Facebook politics (Updated)

3 06 2015

Politically where I live in Scotland it is a very interesting time. We have just had a momentous general election, and memories of the independence referendum are still fresh in everybody’s mind. On top of that we have elections for the Scottish parliament coming up soon as well.
As a scientist, a psychologist, I find the many ways in which my human brain can trick me endlessly fascinating.

One of the biases that as a scientist I know I need to be especially careful of is the availability heuristic. When faced with making a decision we would be paralysed to the point of inaction if everything to do with that decision needed to be considered before we could act. As such evolution has given us a handy shortcut. We are much more likely to base our decision on immediate examples that quickly come to mind. We are biased to consider the immediate information that comes to mind more important but sometimes it is actually misleading.

10,000 years ago when our important decisions consisted of whether to eat that berry or not this bias served us well. If the person in the next hut had eaten a berry and was feeling sick that was a good indication it would make us feel sick as well. Don’t eat the berry.

Today the important questions we face are normally a lot more complicated than that. Unfortunately due to a combination of people being unaware of the availability heuristic and the explosion in social media people have been falling prey to a common cognitive bias.

We have recently been asked politically to make some very important decisions. These decisions have not been black and white, eat the berry or not, they have been very much more shades of grey.

In the run-up to the election I deliberately sought to read as many different sources of information as I could find. As someone who subscribes to the Guardian I felt slightly dirty buying the Daily Mail but it was important for me to hear more than one side of the story. As someone who voted no in the referendum I still make sure to look at websites such as Bella Caledonia and I still occasionally buy the pro independence newspaper The National.

As a scientist I know that if I come up with a theory it is my job to try and look for examples that don’t fit in with my theory. It is not enough to just rely on the immediate evidence right in front of me.

As a scientist this is one of the reasons why I’m not on Facebook. Facebook has algorithms that seek to only present you with information that they think you want to see. Just like the berries these algorithms are beneficial if all you want to see are baby photos and cat videos but they are very misleading if you rely on Facebook for your political information (or science news).

It is not helpful, in fact some people see it as being anti democratic, that Facebook is biased to show you political opinions that just reflect your your own. Up here in Scotland there is a view that the established media, the big newspapers and the BBC, are biased against the independence cause. That might be the case but if you are relying just on Facebook for your information then you are opening yourself up to another bias. Just because all you see supports your view doesn’t mean there isn’t another side to the story.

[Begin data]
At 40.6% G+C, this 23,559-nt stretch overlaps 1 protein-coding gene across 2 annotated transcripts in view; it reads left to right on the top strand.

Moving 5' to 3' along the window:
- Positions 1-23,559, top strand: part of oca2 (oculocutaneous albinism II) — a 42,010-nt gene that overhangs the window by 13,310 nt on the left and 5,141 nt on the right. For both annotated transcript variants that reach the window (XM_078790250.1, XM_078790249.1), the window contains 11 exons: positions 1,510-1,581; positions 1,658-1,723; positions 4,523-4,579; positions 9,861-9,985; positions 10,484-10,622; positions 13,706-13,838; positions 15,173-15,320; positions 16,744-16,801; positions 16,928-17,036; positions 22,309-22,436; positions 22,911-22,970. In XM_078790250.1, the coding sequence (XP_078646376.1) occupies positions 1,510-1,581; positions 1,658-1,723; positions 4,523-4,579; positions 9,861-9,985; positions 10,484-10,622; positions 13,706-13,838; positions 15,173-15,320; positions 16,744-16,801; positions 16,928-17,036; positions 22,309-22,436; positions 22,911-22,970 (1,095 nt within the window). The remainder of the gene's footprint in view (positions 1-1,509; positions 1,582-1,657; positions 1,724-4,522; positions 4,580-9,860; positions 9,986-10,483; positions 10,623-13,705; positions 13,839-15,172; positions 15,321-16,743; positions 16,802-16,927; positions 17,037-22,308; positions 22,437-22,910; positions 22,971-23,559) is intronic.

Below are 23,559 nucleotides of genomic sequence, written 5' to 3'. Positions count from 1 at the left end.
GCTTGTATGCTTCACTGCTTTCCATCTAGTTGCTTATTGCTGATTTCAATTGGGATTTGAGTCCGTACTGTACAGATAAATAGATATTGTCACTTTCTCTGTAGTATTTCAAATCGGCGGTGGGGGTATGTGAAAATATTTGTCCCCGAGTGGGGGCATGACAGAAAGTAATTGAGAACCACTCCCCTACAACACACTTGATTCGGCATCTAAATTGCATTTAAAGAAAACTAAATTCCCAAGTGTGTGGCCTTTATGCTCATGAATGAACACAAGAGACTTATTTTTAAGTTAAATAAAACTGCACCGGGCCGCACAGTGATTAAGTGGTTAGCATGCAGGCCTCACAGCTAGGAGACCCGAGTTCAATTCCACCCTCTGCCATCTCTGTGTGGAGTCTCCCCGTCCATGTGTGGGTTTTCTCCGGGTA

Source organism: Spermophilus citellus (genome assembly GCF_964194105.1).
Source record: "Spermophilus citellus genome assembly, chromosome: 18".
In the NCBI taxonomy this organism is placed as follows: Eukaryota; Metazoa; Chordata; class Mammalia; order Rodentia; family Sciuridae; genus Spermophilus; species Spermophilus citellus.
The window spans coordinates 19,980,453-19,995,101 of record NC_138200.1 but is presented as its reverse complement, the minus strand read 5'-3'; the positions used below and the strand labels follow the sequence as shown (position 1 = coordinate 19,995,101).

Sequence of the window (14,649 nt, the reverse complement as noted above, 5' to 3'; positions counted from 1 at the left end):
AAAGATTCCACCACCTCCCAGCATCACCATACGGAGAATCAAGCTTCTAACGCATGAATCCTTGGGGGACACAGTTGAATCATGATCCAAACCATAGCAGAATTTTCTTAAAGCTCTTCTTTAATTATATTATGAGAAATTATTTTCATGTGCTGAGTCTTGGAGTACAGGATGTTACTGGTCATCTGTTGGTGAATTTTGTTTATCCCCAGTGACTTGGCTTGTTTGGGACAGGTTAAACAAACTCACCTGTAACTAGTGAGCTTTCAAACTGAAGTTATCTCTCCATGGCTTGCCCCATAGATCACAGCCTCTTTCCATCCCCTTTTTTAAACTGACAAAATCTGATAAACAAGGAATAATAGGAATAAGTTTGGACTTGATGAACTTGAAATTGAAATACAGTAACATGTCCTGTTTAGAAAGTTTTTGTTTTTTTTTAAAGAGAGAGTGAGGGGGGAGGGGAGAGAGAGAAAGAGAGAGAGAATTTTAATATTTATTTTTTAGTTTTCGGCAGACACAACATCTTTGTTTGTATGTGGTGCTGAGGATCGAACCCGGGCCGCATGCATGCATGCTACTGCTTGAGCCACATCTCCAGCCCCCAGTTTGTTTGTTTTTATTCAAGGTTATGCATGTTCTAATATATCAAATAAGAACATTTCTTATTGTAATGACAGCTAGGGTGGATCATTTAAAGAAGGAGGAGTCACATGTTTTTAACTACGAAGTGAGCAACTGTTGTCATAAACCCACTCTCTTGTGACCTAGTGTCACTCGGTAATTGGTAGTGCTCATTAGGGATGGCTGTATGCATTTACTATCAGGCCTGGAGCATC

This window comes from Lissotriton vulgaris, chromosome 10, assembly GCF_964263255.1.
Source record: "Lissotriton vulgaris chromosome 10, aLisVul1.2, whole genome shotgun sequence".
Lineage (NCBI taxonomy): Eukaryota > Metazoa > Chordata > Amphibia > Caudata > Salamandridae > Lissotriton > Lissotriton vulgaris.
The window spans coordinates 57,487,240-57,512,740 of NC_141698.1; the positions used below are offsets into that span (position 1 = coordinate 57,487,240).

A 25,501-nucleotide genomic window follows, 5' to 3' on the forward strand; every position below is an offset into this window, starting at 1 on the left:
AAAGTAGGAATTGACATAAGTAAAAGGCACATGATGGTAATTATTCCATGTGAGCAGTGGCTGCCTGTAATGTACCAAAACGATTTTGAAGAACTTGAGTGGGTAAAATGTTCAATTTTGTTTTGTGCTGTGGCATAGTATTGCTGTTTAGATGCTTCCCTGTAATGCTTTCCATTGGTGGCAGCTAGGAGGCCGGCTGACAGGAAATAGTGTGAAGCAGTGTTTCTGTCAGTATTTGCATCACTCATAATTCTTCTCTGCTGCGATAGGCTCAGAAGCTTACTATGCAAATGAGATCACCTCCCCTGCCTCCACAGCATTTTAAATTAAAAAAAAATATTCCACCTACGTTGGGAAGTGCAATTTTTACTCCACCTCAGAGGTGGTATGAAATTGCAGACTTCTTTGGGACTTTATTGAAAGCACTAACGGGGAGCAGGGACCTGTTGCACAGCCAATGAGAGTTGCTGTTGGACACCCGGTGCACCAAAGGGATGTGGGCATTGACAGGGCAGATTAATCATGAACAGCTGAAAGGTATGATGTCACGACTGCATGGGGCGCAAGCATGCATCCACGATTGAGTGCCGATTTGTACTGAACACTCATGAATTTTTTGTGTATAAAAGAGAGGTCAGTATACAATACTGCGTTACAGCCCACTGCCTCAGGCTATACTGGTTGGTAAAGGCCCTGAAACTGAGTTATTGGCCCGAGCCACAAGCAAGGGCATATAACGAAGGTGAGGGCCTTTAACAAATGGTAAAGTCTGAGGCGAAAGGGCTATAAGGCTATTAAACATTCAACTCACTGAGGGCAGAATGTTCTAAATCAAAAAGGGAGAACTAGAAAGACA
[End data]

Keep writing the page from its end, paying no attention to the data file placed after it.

As scientists we must take care to not evaluate a concept or a decision only relying on the immediate examples that spring to mind. As people in a democracy making important political decisions we shouldn’t just rely on our potentially biased Facebook “news” feeds either.

Just because the immediate examples seem to show an overwhelming body of opinion supporting one particular view doesn’t necessarily mean that that is actually an accurate representation of what is going on in the world.

Update 9/4/16 

Stories are being written about how Facebook’s News Feed is put together. Far from being algorithm driven and neutral as the site would like you to believe it seems the site has been using humans, with all their biases and limitations, after all. 

I didn’t realise Facebook was aiming to become an official source of news. I thought they just shared links to already existing material. 

It seems that news bias rather than just being a consequence of the way Facebook works is actually a real issue and one even the company themselves are trying to keep users unaware of:

“One reason Facebook might want to keep the trending news operation faceless is that it wants to foster the illusion of a bias-free news ranking process—a network that sorts and selects news stories like an entirely apolitical machine. After all, the company’s entire media division, which is run by Facebook’s managing editor Benjamin Wagner, depends on people’s trust in the platform as a conduit for information. If an editorial team is deliberating over trending topics—just like a newspaper staff would talk about front-page news—Facebook risks losing its image as a non-partisan player in the media industry, a neutral pipeline for distributing content, rather than a selective and inherently flawed curator.” Source

Even more worryingly it now appears that human made content decisions have resulted in claims of anti conservative bias (in the U.S. at least):

“Facebook workers routinely suppressed news stories of interest to conservative readers from the social network’s influential “trending” news section, according to a former journalist who worked on the project. This individual says that workers prevented stories about the right-wing CPAC gathering, Mitt Romney, Rand Paul, and other conservative topics from appearing in the highly-influential section, even though they were organically trending among the site’s users.” Source

Facebook users beware. 

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